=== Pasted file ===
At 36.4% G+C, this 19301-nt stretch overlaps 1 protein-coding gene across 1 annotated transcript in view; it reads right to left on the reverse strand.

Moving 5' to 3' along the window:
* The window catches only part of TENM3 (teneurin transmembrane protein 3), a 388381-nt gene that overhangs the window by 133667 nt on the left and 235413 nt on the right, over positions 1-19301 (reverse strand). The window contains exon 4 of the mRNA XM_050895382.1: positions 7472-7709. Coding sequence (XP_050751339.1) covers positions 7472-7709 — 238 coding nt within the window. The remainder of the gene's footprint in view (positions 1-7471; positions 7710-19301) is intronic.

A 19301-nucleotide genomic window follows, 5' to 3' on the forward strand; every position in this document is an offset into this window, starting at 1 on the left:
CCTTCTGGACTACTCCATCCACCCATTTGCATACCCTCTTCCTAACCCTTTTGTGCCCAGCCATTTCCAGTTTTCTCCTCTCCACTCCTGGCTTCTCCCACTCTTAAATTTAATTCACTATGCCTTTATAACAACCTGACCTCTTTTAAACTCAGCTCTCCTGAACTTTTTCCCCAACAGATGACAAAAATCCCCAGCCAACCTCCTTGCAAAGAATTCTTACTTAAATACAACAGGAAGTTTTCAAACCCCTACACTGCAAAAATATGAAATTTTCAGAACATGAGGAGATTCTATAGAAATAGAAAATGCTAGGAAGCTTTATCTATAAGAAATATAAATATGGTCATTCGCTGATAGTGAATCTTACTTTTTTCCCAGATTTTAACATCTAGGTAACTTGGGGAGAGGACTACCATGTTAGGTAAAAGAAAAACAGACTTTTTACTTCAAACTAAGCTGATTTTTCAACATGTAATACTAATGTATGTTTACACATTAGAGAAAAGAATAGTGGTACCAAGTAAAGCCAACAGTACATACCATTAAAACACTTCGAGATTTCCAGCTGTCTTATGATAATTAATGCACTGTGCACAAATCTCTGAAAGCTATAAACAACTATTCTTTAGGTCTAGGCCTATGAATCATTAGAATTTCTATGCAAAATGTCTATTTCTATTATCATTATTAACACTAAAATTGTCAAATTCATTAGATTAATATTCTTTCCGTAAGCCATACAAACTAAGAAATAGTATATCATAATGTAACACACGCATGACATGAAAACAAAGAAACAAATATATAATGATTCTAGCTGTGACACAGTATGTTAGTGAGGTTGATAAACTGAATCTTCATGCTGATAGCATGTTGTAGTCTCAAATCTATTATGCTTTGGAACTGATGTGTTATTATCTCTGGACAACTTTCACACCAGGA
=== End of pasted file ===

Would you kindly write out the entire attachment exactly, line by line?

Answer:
At 36.4% G+C, this 19301-nt stretch overlaps 1 protein-coding gene across 1 annotated transcript in view; it reads right to left on the reverse strand.

Moving 5' to 3' along the window:
* The window catches only part of TENM3 (teneurin transmembrane protein 3), a 388381-nt gene that overhangs the window by 133667 nt on the left and 235413 nt on the right, over positions 1-19301 (reverse strand). The window contains exon 4 of the mRNA XM_050895382.1: positions 7472-7709. Coding sequence (XP_050751339.1) covers positions 7472-7709 — 238 coding nt within the window. The remainder of the gene's footprint in view (positions 1-7471; positions 7710-19301) is intronic.

A 19301-nucleotide genomic window follows, 5' to 3' on the forward strand; every position in this document is an offset into this window, starting at 1 on the left:
CCTTCTGGACTACTCCATCCACCCATTTGCATACCCTCTTCCTAACCCTTTTGTGCCCAGCCATTTCCAGTTTTCTCCTCTCCACTCCTGGCTTCTCCCACTCTTAAATTTAATTCACTATGCCTTTATAACAACCTGACCTCTTTTAAACTCAGCTCTCCTGAACTTTTTCCCCAACAGATGACAAAAATCCCCAGCCAACCTCCTTGCAAAGAATTCTTACTTAAATACAACAGGAAGTTTTCAAACCCCTACACTGCAAAAATATGAAATTTTCAGAACATGAGGAGATTCTATAGAAATAGAAAATGCTAGGAAGCTTTATCTATAAGAAATATAAATATGGTCATTCGCTGATAGTGAATCTTACTTTTTTCCCAGATTTTAACATCTAGGTAACTTGGGGAGAGGACTACCATGTTAGGTAAAAGAAAAACAGACTTTTTACTTCAAACTAAGCTGATTTTTCAACATGTAATACTAATGTATGTTTACACATTAGAGAAAAGAATAGTGGTACCAAGTAAAGCCAACAGTACATACCATTAAAACACTTCGAGATTTCCAGCTGTCTTATGATAATTAATGCACTGTGCACAAATCTCTGAAAGCTATAAACAACTATTCTTTAGGTCTAGGCCTATGAATCATTAGAATTTCTATGCAAAATGTCTATTTCTATTATCATTATTAACACTAAAATTGTCAAATTCATTAGATTAATATTCTTTCCGTAAGCCATACAAACTAAGAAATAGTATATCATAATGTAACACACGCATGACATGAAAACAAAGAAACAAATATATAATGATTCTAGCTGTGACACAGTATGTTAGTGAGGTTGATAAACTGAATCTTCATGCTGATAGCATGTTGTAGTCTCAAATCTATTATGCTTTGGAACTGATGTGTTATTATCTCTGGACAACTTTCACACCAGGA